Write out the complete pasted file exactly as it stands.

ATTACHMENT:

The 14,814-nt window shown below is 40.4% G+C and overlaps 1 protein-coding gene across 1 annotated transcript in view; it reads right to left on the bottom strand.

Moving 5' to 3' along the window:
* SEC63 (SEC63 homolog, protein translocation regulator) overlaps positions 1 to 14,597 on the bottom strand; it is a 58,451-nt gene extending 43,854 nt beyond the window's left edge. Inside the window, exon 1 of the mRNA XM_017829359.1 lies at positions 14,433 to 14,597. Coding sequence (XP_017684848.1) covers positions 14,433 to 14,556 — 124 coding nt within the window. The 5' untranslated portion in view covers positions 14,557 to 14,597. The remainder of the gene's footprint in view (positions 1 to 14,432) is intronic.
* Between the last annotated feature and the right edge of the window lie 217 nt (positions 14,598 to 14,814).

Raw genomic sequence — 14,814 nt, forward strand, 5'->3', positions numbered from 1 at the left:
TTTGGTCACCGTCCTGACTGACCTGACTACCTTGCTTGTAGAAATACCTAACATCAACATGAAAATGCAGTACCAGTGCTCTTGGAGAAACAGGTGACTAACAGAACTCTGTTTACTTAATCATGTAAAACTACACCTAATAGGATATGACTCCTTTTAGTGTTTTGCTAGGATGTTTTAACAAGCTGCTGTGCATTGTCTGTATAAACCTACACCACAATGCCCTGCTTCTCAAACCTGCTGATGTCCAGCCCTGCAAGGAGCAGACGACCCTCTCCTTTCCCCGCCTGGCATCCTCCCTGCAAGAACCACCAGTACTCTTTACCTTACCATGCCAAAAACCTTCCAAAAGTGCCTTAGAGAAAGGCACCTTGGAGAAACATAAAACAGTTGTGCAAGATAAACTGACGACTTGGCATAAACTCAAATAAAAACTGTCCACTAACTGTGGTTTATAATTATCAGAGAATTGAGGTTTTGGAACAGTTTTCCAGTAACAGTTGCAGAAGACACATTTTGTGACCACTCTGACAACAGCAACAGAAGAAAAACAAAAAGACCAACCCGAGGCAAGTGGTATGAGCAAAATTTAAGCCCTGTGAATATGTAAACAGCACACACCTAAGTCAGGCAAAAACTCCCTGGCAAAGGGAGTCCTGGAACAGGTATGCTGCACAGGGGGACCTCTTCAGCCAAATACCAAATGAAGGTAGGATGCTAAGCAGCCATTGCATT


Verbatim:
The 14,814-nt window shown below is 40.4% G+C and overlaps 1 protein-coding gene across 1 annotated transcript in view; it reads right to left on the bottom strand.

Moving 5' to 3' along the window:
* SEC63 (SEC63 homolog, protein translocation regulator) overlaps positions 1 to 14,597 on the bottom strand; it is a 58,451-nt gene extending 43,854 nt beyond the window's left edge. Inside the window, exon 1 of the mRNA XM_017829359.1 lies at positions 14,433 to 14,597. Coding sequence (XP_017684848.1) covers positions 14,433 to 14,556 — 124 coding nt within the window. The 5' untranslated portion in view covers positions 14,557 to 14,597. The remainder of the gene's footprint in view (positions 1 to 14,432) is intronic.
* Between the last annotated feature and the right edge of the window lie 217 nt (positions 14,598 to 14,814).

Raw genomic sequence — 14,814 nt, forward strand, 5'->3', positions numbered from 1 at the left:
TTTGGTCACCGTCCTGACTGACCTGACTACCTTGCTTGTAGAAATACCTAACATCAACATGAAAATGCAGTACCAGTGCTCTTGGAGAAACAGGTGACTAACAGAACTCTGTTTACTTAATCATGTAAAACTACACCTAATAGGATATGACTCCTTTTAGTGTTTTGCTAGGATGTTTTAACAAGCTGCTGTGCATTGTCTGTATAAACCTACACCACAATGCCCTGCTTCTCAAACCTGCTGATGTCCAGCCCTGCAAGGAGCAGACGACCCTCTCCTTTCCCCGCCTGGCATCCTCCCTGCAAGAACCACCAGTACTCTTTACCTTACCATGCCAAAAACCTTCCAAAAGTGCCTTAGAGAAAGGCACCTTGGAGAAACATAAAACAGTTGTGCAAGATAAACTGACGACTTGGCATAAACTCAAATAAAAACTGTCCACTAACTGTGGTTTATAATTATCAGAGAATTGAGGTTTTGGAACAGTTTTCCAGTAACAGTTGCAGAAGACACATTTTGTGACCACTCTGACAACAGCAACAGAAGAAAAACAAAAAGACCAACCCGAGGCAAGTGGTATGAGCAAAATTTAAGCCCTGTGAATATGTAAACAGCACACACCTAAGTCAGGCAAAAACTCCCTGGCAAAGGGAGTCCTGGAACAGGTATGCTGCACAGGGGGACCTCTTCAGCCAAATACCAAATGAAGGTAGGATGCTAAGCAGCCATTGCATT